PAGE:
Take Down That Racist Flag, South Carolina


The Confederate flag flying at the Statehouse in Columbia became part of the Charleston church shooting story Thursday after the U.S. and South Carolina flags were lowered in mourning but the rebel banner was left flying at its full height.


Officials said the reason why the flag has not been touched is that its status is outlined, by law, as being under the protected purview of the full S.C. Legislature, which controls if and when it comes down.

Gov. Nikki Haley ordered that the state and American flags be lowered, but the Confederate flag flies at full staff over the state capitol. And that, in a nutshell, tells you everything you need to know about this symbol of racism and white supremacy.

Fuck you, South Carolina.


Filed under racism

7 responses to “Take Down That Racist Flag, South Carolina

  1. Kathleen

    It’s like a macabre Monty Python sketch with these people. And I’ll bet you no one in the MSM points it out. That is egregious.

  2. Duke of Clay

    Oh, my God! I just don’t know what to say.

  3. Well, as a European interested in old structures, formal gardens, fine cuisine and cultural events, I had been planning to make a trip to Charleston, enjoy some time exploring the colonial era architecture and southern cuisine. However, this has truly pulled the scales from my eyes as to the true nature of the state of South Carolina. I will take my tourist money elsewhere. I pity America for what you have allowed it to become, a lethal and heartless, racist quagmire.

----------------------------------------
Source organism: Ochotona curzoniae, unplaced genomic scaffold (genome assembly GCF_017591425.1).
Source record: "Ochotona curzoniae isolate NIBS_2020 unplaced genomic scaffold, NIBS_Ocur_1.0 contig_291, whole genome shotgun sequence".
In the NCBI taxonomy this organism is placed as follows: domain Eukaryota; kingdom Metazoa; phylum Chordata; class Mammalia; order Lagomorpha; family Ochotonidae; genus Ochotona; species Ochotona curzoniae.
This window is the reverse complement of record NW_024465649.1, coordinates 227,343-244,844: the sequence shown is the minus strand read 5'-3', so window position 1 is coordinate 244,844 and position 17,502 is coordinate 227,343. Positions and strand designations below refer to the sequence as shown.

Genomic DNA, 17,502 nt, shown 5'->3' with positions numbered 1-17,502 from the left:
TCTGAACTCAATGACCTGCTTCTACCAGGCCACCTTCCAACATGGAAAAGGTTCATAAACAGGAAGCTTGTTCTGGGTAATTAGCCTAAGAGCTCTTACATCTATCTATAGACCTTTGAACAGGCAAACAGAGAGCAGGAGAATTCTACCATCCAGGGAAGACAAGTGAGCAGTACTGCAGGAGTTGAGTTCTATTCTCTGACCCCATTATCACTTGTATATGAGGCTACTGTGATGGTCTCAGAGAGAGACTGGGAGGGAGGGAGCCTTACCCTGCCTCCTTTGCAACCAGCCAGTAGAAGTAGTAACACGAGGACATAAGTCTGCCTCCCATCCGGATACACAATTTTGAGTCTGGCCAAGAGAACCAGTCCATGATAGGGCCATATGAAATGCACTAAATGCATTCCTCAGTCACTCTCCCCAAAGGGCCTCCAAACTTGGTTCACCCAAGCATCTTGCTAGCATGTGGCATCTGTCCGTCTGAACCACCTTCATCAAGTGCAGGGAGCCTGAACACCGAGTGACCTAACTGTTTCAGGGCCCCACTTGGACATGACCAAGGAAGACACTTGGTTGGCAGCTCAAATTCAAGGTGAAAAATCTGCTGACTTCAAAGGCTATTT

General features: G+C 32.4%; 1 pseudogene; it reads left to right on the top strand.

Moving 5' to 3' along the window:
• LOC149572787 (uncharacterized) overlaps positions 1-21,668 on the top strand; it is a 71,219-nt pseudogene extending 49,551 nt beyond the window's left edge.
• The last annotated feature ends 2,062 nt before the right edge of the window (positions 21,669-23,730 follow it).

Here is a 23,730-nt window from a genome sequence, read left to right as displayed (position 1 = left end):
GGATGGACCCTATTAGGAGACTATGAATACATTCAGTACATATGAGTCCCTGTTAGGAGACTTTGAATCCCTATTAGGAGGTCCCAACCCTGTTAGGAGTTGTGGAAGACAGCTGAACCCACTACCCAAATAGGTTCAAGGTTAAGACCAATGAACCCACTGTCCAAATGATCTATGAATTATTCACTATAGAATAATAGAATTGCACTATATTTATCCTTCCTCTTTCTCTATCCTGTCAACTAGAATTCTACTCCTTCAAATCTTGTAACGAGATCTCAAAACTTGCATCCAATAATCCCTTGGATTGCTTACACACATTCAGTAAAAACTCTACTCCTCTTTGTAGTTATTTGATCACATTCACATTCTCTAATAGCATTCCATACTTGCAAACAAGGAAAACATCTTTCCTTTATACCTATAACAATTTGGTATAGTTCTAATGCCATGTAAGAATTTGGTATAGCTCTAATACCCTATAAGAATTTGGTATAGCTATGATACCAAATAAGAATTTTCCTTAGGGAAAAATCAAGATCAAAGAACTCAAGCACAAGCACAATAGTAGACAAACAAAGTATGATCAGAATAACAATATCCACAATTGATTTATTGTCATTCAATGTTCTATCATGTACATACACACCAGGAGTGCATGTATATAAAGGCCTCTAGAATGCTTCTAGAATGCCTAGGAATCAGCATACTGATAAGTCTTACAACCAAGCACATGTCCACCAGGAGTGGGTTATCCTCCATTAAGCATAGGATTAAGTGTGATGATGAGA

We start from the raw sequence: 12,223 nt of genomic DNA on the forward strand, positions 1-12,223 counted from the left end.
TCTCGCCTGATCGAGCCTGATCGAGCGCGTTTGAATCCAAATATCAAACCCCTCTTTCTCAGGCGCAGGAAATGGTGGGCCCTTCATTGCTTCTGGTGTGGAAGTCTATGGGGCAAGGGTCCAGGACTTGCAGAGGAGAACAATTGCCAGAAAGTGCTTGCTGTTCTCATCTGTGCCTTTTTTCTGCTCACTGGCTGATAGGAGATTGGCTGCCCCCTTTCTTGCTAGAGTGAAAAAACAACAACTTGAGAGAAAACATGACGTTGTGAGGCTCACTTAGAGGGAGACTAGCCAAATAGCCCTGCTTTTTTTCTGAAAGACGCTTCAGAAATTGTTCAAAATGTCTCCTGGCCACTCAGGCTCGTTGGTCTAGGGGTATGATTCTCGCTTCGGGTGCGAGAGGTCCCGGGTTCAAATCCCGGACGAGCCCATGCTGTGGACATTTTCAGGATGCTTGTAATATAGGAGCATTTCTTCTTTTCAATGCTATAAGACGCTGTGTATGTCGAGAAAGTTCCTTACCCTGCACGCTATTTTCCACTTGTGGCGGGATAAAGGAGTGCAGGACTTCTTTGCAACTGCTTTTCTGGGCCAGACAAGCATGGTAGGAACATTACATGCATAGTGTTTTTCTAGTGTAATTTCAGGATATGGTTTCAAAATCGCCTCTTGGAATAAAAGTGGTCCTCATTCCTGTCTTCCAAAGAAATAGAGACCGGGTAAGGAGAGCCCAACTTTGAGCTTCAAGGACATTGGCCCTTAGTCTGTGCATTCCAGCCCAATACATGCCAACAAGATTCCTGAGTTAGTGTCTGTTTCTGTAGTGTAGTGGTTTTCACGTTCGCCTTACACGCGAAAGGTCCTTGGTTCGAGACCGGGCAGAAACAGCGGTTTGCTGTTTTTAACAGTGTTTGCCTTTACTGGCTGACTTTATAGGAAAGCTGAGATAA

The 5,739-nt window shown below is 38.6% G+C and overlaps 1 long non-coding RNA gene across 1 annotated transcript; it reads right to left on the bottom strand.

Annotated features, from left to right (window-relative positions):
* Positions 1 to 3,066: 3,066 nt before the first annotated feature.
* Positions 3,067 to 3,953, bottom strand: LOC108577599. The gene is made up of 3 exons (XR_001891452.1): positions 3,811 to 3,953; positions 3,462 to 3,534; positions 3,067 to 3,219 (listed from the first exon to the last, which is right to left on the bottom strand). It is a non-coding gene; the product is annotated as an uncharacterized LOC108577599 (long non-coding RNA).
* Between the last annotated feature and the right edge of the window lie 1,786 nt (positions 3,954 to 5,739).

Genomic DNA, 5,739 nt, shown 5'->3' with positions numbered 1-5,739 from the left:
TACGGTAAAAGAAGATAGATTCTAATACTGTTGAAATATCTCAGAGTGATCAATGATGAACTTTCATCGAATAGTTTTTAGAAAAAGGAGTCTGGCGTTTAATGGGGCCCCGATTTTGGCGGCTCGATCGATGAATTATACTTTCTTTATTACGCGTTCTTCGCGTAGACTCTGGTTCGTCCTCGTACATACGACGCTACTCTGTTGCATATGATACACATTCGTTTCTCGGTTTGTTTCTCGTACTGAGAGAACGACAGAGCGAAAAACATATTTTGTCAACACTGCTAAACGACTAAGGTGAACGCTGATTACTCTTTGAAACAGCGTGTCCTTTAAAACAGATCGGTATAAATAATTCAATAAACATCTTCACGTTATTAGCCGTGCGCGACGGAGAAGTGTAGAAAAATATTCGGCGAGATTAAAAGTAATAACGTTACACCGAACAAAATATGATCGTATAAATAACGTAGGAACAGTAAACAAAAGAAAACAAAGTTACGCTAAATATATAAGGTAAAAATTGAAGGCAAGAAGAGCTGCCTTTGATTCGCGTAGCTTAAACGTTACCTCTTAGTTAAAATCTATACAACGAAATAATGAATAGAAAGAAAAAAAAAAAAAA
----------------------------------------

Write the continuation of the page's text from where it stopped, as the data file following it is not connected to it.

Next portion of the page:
4. Origuy

    Apparently it’s not on a rope, it’s fixed there. Probably so that no one could take it down. Anyone got a quadcopter we can attach a torch to?

  5. Shutter

    We should have let ’em go back in 1861 along with the rest of the slavers. They’ve been nothing but trouble then and now.

  6. Ruckus

    Forty + yrs ago I was stationed on a ship homeported at Charleston. My opinion of the place then and now is the same as yours. Fuck SC.

  7. Ann

    I just saw that the flag was put in in 1962 (not 1862!) in response to civil rights. I agree FUSC.